To keep the momentum going, we will be increasing the payouts for a few of our selling-incentive activities effective Oct. 1, 2018:
For more information, visit the PartnerPerks page on the ProPartner Portal
To keep the momentum going, we will be increasing the payouts for a few of our selling-incentive activities effective Oct. 1, 2018:
For more information, visit the PartnerPerks page on the ProPartner Portal
Creating policy with exclusion of folders
Notes from MWhite / Michael White
I need to add Bitdefender protection to my Veeam Backup & Replication server so this article is going to help with that. But it is mostly going to talk about adjusting the policy that is applied to the Veeam server so that it doesn’t impact the backups.
We need to have access to the info about what to exclude on the Veeam server. That is found in this article. We also need to have access to our GravityZone UI so we can create a policy, add exclusions to it, and than apply it to the VM.
Lets get started.
We need to start off in the GravityZone UI and change to the Policies area.
We do not want to edit the default policy as it is applied to everyone, plus I think we cannot delete it. So we are going to select it and clone it so we have a new copy of it that we can tweak and attach to our Veeam server. Once it is cloned it opens up and is seen like below.
We need to name it something appropriate – I will call it VBR Exclusions. I like the default policy and think it pretty good. So I am going to leave this clone as it was in the default policy and only add to it the Veeam exclusions. So change to the Antimalware area and select Settings.
You can see it below, where I have already entered the Veeam server exclusions.
You only need to enable the Custom Exclusions by checkmark. Then add in what you see above. Once you have finished you use the Save button to save this new policy. It is the same as the default – which I said I like, except it has additional exclusions.
I do not know how to attach a policy to a package so that when it is installed it gets the policy. So we are going to install with the default and change it afterwards.
Likely you know how to do that – download a package and execute it. Once done make sure you see it in the GravityZone UI.
Now we need to assign the proper policy to our Veeam server.
We need to be in the Policies \ Assignment Rules area.
We add a location rule by using Add \ Location. Once we do that we see the following screen.
We add a name, and description, plus select the policy we just created the exclusions in and add an IP address for our Veeam server.
Now we change to the Policies view and it may take a minute or two and you will see something different.
We see that one has the policy which makes sense, but there is 4 applied which is confusing. However, I do a Policy Compliance report which shows me who has what policy and I see that VBR01 – my Veeam server – is the only one that has the policy.
So things look good now. We have created a special policy for our Veeam server, applied it, and confirmed it was applied.
Any questions or comments let me know.
=== END ===
Veeam showcases NEW cloud data management at Ignite 2018
Veeam Executive Blog – The Availability Lounge / Carey Stanton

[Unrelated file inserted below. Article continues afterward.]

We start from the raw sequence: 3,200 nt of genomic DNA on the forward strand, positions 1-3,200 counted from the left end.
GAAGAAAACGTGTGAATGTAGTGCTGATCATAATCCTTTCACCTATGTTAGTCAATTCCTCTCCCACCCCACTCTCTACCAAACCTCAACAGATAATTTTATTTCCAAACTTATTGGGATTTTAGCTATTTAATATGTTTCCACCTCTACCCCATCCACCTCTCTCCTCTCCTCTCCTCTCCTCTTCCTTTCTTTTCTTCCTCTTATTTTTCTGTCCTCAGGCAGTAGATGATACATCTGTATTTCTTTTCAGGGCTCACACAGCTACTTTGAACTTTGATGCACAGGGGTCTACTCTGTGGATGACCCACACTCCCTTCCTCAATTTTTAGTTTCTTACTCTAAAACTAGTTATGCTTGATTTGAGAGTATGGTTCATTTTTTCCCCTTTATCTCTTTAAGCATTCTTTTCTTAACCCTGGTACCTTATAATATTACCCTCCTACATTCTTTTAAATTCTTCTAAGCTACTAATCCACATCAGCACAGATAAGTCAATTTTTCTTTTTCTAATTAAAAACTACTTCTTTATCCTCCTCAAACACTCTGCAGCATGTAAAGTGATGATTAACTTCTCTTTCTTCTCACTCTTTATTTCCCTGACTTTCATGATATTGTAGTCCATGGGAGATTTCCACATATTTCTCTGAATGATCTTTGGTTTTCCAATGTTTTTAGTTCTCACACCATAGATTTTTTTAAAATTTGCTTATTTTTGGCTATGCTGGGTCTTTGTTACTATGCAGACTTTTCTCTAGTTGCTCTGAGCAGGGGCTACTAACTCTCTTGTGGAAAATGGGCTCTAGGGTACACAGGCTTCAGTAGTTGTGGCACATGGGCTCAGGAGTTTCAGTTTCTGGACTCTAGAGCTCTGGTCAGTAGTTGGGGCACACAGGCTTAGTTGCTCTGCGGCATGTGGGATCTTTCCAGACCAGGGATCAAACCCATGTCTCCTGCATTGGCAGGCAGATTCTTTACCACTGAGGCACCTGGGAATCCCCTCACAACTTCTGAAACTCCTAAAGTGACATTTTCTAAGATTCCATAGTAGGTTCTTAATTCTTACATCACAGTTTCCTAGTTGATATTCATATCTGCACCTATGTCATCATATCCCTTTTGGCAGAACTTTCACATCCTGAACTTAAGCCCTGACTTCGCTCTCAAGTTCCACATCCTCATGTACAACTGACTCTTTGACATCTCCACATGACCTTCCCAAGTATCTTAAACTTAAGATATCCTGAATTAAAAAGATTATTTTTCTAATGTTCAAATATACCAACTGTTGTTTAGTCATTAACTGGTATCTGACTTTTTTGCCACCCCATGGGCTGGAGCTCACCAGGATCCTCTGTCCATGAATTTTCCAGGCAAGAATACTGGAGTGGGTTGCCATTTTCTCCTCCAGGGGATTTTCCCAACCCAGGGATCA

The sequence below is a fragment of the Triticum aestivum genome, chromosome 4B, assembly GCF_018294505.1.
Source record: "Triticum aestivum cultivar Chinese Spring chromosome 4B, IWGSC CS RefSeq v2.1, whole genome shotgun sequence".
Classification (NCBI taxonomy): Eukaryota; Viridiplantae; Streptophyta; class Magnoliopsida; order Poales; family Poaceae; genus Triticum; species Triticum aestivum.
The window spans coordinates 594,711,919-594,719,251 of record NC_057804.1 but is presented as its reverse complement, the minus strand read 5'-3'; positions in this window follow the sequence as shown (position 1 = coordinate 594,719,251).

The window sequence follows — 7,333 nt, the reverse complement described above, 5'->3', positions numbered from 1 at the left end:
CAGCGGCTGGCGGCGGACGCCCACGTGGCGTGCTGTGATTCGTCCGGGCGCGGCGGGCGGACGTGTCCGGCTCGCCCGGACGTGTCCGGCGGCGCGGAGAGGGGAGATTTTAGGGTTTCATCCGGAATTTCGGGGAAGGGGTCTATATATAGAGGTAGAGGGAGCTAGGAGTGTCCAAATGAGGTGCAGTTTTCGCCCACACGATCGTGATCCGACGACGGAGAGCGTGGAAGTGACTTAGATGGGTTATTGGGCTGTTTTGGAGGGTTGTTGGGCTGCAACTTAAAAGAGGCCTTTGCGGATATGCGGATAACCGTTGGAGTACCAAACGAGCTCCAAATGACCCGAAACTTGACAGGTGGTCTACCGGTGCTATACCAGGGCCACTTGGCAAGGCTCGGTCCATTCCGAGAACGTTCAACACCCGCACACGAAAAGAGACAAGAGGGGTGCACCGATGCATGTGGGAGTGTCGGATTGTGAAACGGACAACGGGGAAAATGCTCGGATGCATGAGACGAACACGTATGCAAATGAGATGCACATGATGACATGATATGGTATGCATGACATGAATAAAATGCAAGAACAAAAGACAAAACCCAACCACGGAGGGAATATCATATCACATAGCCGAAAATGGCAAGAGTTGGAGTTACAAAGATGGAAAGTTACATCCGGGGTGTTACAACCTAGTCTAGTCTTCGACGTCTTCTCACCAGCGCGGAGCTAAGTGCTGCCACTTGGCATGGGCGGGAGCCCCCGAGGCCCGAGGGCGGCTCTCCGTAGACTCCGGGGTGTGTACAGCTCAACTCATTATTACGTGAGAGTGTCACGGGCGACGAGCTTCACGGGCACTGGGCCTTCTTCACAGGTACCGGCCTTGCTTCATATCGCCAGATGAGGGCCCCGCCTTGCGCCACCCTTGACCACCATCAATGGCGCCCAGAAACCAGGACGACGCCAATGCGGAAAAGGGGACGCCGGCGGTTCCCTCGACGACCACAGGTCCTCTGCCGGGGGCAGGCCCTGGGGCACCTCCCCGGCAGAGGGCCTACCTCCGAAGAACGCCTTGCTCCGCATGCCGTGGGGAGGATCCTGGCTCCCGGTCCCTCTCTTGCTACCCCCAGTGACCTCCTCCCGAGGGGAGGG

Veeam, a company born on virtualization, has rapidly adapted to customer needs to become the leader in Intelligent Data Management. In keeping with its speed and momentum to market, Veeam’s highly anticipated NEW Veeam Availability Suite Update 4 will be released in Q4 2018. This promises to redefine cloud data management with cloud mobility for Microsoft Azure Stack, as well as native Azure Blob storage for Veeam-powered archives.
Take a deeper look at the current and new innovations Veeam will showcase at Microsoft Ignite 2018:
As you probably know, Microsoft Azure Stack is an exciting innovation that extends the power of the Azure public cloud to on-premises. Building on Veeam’s announcement at Microsoft Ignite 2017, Veeam is publicly presenting Veeam Direct Restore to Microsoft Azure Stack. With similar functionality to existing Veeam Direct Restore to Microsoft Azure, this new mobility feature for Azure Stack allows you to restore and migrate workloads from on-premises to Azure Stack, or even from Microsoft Azure to Azure Stack, all with a 2-step process!
This means that in the event of a failure, or if you want to migrate a current VM to Azure Stack, you can quickly achieve this through the built-in Veeam Direct Restore to Microsoft Azure Stack functionality that will be available in the upcoming update.
Another big highlight at Ignite is Veeam’s highly anticipated, native Azure Blob support known as Veeam Cloud Archive. This will give customers an automated data-management solution designed to simplify data transfer to Azure Blob storage, with up to 10x the savings on long-term archives.
With this upcoming feature, it has never been easier to free up primary storage space and save on costs by archiving your Veeam backups offsite with infinite scalability into Azure Blob. By leveraging Veeam’s proven Scale-Out Backup Repository (SOBR) technologies, customers can access the cloud directly for storage of long-term data archives. Also, unlike other solutions, Veeam does not charge storage tax fees for storing data in the cloud — making this one of the most cost-effective cloud archive solutions in the industry!
There’s a lot of buzz at Microsoft Ignite around Veeam’s new cloud management capabilities for Microsoft Azure and Azure Stack coming in NEW Veeam Availability Suite 9.5 Update 4. As the Leader in Intelligent Data Management for the Hyper-Available Enterprise, Veeam continues to deliver innovative solutions — with cloud mobility for Microsoft Azure Stack and native cloud archives for Azure Blob.
You can explore all Veeam’s Microsoft integrations by visiting Veeam for the Microsoft Cloud.
NEW Veeam Availability Orchestrator helps you reduce the time, cost and effort of planning for and recovering from a disaster by automatically creating plans that meet compliance.